How to strengthen bank account details security in the digital age

In an age where it is easier than ever to secure access to people’s accounts – whether that is through a social media account or a mobile bank account – ensuring security has never been more important.

Since the onset of the pandemic, many companies have been forced to accelerate their technology training and digital skills in order to manage in a new, hybrid work-focused world. In the world of banking, this has led to an increase in electronic interactions for processes previously carried out at the office, such as security bank online account opening.

With this in mind, a recent post by RegTech Electronic IDentification outlined five key ways that users can optimise the security of their bank account details as well as the forms of attack that threaten such accounts.

How can companies in the financial world gain the trust of citizens and reduce the threat of fraud and data theft? According to eID, investment in cybersecurity will be imperative, with phishing currently found to be the most frequent form of attack, as it targets the customer.

Another example of fraud pertaining in the industry is social engineering. In this case, fraudsters try to gain the trust of their victims by getting them to voluntarily disclose information in a conversation or an email in order to obtain their bank account details and security requirements.

eID noted that improving bank account security depends on two key factors. The first is increasing public awareness and education on cybersecurity and the second is for financial institutions to have robust and hard-to-steal security systems in place, such as two-factor authentication or biometric access to ensure full security in bank online account opening. Both are technology dependent.

What are five key ways to ensure bank account details security? The first one, according to eID, is two-factor authentication. The company highlighted that two-factor authentication depends on a successful onboarding process that requires the use of factors such as something a user may know (a password), something the user has (such as a mobile phone or token) or something the user is (biometrics). If any of these fail when logging into an account, the transaction is duly cancelled.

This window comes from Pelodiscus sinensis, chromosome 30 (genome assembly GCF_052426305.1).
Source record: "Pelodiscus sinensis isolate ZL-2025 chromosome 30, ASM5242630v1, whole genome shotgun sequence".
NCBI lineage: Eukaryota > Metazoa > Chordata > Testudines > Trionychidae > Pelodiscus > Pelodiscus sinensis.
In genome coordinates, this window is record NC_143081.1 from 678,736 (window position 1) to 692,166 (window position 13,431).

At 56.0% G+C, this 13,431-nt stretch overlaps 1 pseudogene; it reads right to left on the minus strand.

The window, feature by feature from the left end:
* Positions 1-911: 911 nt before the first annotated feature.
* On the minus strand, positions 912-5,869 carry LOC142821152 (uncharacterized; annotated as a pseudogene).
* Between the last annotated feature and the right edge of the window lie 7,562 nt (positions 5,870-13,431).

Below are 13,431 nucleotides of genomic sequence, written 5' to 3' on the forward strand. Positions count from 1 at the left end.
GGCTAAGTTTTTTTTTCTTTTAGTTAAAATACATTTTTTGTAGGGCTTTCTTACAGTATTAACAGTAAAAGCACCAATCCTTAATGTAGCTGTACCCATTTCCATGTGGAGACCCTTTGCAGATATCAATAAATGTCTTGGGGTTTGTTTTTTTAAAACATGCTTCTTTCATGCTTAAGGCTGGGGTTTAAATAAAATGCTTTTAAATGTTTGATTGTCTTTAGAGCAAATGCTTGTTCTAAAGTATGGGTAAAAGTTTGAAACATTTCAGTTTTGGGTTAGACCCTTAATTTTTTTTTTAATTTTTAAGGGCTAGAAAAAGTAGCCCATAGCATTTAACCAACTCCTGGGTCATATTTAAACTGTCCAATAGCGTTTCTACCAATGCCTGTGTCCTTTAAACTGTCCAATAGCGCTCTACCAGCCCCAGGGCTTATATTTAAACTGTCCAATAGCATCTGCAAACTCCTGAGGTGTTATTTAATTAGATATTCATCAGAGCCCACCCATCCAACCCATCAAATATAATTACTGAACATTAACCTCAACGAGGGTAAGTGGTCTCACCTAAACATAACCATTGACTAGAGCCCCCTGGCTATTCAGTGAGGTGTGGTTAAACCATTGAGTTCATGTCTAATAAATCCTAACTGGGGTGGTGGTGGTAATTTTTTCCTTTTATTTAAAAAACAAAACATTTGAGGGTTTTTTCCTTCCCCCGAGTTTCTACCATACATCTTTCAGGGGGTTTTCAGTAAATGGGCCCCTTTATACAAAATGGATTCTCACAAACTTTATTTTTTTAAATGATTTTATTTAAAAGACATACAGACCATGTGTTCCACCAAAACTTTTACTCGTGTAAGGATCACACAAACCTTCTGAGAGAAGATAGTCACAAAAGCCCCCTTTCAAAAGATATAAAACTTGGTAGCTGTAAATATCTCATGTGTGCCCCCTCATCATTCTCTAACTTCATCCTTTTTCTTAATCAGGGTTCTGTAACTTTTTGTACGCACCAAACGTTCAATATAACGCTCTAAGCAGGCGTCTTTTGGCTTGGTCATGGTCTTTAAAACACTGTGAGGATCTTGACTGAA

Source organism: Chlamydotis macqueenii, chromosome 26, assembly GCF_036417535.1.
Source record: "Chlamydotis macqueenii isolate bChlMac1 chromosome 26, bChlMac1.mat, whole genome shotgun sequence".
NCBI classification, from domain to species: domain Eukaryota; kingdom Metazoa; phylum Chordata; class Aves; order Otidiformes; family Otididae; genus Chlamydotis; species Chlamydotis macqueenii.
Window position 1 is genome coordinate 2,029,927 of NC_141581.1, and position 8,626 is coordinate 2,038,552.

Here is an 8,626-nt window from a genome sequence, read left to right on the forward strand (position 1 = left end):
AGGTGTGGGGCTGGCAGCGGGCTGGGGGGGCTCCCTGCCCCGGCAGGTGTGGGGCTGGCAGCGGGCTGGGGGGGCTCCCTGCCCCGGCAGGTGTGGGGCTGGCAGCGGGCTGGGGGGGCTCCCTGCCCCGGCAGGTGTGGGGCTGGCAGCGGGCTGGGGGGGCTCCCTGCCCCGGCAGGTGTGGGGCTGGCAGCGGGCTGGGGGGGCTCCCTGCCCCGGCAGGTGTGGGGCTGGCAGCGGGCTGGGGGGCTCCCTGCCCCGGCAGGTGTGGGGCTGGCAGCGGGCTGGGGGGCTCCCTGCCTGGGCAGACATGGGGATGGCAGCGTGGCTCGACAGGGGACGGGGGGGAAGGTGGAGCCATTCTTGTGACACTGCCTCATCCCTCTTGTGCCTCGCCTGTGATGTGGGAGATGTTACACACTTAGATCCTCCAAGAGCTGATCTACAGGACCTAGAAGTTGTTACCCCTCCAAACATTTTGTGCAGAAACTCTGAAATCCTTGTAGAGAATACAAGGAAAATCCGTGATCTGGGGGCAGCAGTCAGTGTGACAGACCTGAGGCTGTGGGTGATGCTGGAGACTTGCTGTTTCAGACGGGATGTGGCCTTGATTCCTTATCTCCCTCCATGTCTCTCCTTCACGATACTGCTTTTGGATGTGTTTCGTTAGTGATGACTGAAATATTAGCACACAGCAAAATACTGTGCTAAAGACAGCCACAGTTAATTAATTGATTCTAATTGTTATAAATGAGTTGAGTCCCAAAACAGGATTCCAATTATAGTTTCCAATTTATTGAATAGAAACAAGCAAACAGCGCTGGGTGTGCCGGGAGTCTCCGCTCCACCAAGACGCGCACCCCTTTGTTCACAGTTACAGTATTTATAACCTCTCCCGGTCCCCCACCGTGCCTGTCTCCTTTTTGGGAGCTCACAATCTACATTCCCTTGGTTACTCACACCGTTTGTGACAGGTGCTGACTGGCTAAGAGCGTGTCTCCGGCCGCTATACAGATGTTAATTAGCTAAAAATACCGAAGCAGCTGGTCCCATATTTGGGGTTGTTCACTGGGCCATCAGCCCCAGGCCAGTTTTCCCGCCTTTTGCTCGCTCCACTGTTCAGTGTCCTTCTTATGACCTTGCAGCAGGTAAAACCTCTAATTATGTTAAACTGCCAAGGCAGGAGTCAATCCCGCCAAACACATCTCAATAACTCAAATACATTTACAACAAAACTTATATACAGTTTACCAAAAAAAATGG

The second way is to use biometric access for bank account security. eID said, “The use of biometrics to ensure the security of bank online account opening has already widespread among users of online banking. It involves the recognition of unique physical traits such as a fingerprint, via a sensor, or the face, via a camera.”

Following this is real-time instant notifications. In this example, bank account transactions can be monitored by linking a single device – such as a mobile phone – to receive instant push notifications or messages when a transaction is being attempted. This user-friendly technology is becoming increasing common.

Geolocation of use is a fourth way to secure bank account detail security. eID explained, “Accessing the location of a device to allow session access enables rapid identification and control of cybercrime risks. Upon detecting access at a suspicious location, the system can send a message to the client with the located address to verify whether they are indeed the person attempting to authenticate.”

The final key way is to secure inboxes. For this, eID detailed that if two-factor authentication is not enabled, email is an insecure method of communicating sensitive data. One of the most widespread solutions to ensure security is to send notifications to the banking app inbox instead to a personal email account.

Find the full post here.

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